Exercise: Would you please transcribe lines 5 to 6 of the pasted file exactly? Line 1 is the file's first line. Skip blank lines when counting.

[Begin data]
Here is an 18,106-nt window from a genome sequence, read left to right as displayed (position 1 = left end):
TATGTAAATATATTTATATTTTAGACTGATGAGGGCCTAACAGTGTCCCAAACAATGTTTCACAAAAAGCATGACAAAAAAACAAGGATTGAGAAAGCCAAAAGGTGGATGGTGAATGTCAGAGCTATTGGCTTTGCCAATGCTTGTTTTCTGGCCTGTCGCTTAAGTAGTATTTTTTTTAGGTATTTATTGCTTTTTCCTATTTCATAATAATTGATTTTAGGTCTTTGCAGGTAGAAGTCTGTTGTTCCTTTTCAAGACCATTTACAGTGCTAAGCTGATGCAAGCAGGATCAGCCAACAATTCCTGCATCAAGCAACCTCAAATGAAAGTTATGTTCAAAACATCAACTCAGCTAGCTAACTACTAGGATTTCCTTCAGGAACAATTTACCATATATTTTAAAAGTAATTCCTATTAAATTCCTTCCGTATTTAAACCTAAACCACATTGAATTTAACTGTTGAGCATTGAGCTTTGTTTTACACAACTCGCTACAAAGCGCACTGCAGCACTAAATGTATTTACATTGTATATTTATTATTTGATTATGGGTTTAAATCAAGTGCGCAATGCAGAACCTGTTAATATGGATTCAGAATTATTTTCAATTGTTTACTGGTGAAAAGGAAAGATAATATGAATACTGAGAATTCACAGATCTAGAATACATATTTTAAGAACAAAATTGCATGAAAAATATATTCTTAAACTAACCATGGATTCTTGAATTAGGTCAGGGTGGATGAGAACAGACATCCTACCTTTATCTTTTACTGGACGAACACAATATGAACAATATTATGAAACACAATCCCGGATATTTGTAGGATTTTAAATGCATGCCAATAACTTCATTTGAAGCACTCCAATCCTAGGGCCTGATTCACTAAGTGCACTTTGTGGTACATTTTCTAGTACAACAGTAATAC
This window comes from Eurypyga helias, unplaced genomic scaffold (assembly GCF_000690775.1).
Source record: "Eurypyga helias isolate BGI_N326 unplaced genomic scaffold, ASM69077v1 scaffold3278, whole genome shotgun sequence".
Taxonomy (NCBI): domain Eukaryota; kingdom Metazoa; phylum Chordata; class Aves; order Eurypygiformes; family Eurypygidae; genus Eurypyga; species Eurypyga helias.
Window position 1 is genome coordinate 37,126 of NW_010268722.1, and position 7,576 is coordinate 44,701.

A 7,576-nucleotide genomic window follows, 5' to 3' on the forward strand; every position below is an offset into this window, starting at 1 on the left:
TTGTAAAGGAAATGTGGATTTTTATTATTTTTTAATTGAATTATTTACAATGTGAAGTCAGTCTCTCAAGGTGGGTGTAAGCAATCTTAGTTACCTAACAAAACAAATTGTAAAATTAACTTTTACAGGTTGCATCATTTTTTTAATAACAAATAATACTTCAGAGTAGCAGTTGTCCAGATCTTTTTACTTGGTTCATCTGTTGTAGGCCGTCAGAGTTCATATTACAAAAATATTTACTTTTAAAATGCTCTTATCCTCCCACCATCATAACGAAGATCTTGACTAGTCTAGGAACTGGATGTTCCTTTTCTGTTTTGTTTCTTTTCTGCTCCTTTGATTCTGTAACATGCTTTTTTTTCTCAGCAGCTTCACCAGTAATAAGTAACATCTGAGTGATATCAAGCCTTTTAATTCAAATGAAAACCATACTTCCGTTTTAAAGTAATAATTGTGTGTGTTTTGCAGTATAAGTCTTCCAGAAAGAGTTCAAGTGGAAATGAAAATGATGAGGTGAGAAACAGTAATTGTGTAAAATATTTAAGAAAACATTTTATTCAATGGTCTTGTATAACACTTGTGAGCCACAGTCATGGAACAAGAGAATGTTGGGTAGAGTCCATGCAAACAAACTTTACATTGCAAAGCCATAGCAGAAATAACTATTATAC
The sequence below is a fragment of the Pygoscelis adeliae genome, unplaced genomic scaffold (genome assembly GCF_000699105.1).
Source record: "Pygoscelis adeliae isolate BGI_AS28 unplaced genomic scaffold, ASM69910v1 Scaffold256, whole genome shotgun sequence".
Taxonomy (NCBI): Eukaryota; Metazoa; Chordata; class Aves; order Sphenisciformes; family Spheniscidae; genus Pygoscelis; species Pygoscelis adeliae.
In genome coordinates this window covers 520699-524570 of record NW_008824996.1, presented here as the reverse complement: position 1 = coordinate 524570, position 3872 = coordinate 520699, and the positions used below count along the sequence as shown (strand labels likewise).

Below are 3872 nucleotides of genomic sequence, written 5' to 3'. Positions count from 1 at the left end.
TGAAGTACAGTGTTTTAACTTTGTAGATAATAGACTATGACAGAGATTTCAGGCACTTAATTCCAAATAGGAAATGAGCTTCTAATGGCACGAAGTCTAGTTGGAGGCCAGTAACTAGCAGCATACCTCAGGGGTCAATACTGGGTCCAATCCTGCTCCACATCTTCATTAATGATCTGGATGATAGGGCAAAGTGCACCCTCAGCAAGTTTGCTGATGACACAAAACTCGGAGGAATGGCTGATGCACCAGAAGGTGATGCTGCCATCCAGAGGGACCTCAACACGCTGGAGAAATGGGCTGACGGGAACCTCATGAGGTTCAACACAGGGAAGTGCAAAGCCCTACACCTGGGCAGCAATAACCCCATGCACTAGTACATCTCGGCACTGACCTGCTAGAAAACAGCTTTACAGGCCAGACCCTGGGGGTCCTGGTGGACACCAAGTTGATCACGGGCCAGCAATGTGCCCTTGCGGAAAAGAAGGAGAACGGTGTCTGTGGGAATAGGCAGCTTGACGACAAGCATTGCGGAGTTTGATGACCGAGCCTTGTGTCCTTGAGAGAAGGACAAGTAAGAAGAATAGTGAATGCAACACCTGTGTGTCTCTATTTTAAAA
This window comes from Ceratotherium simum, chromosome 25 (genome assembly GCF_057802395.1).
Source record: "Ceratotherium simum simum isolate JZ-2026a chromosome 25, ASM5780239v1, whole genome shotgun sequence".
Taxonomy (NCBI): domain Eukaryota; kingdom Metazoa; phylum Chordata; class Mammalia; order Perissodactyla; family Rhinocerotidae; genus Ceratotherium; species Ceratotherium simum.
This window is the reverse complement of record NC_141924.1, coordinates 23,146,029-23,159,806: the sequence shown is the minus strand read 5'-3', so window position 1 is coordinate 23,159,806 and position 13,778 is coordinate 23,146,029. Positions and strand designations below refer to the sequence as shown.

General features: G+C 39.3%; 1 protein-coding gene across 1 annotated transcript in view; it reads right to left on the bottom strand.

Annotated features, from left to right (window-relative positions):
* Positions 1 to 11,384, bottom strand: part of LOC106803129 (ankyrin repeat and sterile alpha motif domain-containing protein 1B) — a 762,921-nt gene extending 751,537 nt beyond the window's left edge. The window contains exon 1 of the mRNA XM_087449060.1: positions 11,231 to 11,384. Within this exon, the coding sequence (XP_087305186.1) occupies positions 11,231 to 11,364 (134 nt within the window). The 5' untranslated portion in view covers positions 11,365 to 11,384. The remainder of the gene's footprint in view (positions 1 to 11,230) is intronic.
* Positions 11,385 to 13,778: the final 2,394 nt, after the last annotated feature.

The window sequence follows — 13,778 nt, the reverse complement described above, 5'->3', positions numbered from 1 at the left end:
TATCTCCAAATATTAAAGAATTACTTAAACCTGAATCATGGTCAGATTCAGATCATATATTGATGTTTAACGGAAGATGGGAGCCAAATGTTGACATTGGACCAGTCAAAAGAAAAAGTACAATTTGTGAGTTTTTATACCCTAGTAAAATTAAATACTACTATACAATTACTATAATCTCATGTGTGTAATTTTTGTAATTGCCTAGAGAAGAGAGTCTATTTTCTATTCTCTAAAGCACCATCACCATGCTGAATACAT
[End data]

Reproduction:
Taxonomy (NCBI): domain Eukaryota; kingdom Metazoa; phylum Chordata; class Aves; order Eurypygiformes; family Eurypygidae; genus Eurypyga; species Eurypyga helias.
Window position 1 is genome coordinate 37,126 of NW_010268722.1, and position 7,576 is coordinate 44,701.